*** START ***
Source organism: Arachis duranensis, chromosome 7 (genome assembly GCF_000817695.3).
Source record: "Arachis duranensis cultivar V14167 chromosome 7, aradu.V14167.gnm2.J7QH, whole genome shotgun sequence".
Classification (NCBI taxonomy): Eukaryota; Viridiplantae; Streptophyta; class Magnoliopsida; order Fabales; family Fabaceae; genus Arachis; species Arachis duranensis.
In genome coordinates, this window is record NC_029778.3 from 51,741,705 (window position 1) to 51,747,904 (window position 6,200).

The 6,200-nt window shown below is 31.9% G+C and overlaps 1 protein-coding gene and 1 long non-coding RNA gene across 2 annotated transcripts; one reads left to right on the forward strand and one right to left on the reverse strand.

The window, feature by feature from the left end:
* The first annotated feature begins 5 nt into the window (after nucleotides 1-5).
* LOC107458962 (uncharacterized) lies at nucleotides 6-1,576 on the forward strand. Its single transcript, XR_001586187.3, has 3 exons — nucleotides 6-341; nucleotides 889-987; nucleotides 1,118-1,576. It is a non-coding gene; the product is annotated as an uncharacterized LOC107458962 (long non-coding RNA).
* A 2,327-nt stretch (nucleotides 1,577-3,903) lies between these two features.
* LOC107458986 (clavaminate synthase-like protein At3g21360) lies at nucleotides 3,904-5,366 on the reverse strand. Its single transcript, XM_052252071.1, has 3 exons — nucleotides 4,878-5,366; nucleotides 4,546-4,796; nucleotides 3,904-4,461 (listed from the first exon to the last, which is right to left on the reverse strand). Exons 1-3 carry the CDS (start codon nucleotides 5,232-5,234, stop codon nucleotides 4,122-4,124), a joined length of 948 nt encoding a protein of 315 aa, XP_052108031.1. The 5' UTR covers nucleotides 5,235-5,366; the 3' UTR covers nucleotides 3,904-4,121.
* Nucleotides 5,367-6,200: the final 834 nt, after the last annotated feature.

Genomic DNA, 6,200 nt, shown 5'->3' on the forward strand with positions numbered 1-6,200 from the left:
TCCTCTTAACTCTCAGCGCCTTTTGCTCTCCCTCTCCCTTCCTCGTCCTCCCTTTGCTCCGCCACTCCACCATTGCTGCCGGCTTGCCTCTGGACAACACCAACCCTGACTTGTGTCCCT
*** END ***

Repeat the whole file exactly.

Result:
Source organism: Arachis duranensis, chromosome 7 (genome assembly GCF_000817695.3).
Source record: "Arachis duranensis cultivar V14167 chromosome 7, aradu.V14167.gnm2.J7QH, whole genome shotgun sequence".
Classification (NCBI taxonomy): Eukaryota; Viridiplantae; Streptophyta; class Magnoliopsida; order Fabales; family Fabaceae; genus Arachis; species Arachis duranensis.
In genome coordinates, this window is record NC_029778.3 from 51,741,705 (window position 1) to 51,747,904 (window position 6,200).

The 6,200-nt window shown below is 31.9% G+C and overlaps 1 protein-coding gene and 1 long non-coding RNA gene across 2 annotated transcripts; one reads left to right on the forward strand and one right to left on the reverse strand.

The window, feature by feature from the left end:
* The first annotated feature begins 5 nt into the window (after nucleotides 1-5).
* LOC107458962 (uncharacterized) lies at nucleotides 6-1,576 on the forward strand. Its single transcript, XR_001586187.3, has 3 exons — nucleotides 6-341; nucleotides 889-987; nucleotides 1,118-1,576. It is a non-coding gene; the product is annotated as an uncharacterized LOC107458962 (long non-coding RNA).
* A 2,327-nt stretch (nucleotides 1,577-3,903) lies between these two features.
* LOC107458986 (clavaminate synthase-like protein At3g21360) lies at nucleotides 3,904-5,366 on the reverse strand. Its single transcript, XM_052252071.1, has 3 exons — nucleotides 4,878-5,366; nucleotides 4,546-4,796; nucleotides 3,904-4,461 (listed from the first exon to the last, which is right to left on the reverse strand). Exons 1-3 carry the CDS (start codon nucleotides 5,232-5,234, stop codon nucleotides 4,122-4,124), a joined length of 948 nt encoding a protein of 315 aa, XP_052108031.1. The 5' UTR covers nucleotides 5,235-5,366; the 3' UTR covers nucleotides 3,904-4,121.
* Nucleotides 5,367-6,200: the final 834 nt, after the last annotated feature.

Genomic DNA, 6,200 nt, shown 5'->3' on the forward strand with positions numbered 1-6,200 from the left:
TCCTCTTAACTCTCAGCGCCTTTTGCTCTCCCTCTCCCTTCCTCGTCCTCCCTTTGCTCCGCCACTCCACCATTGCTGCCGGCTTGCCTCTGGACAACACCAACCCTGACTTGTGTCCCT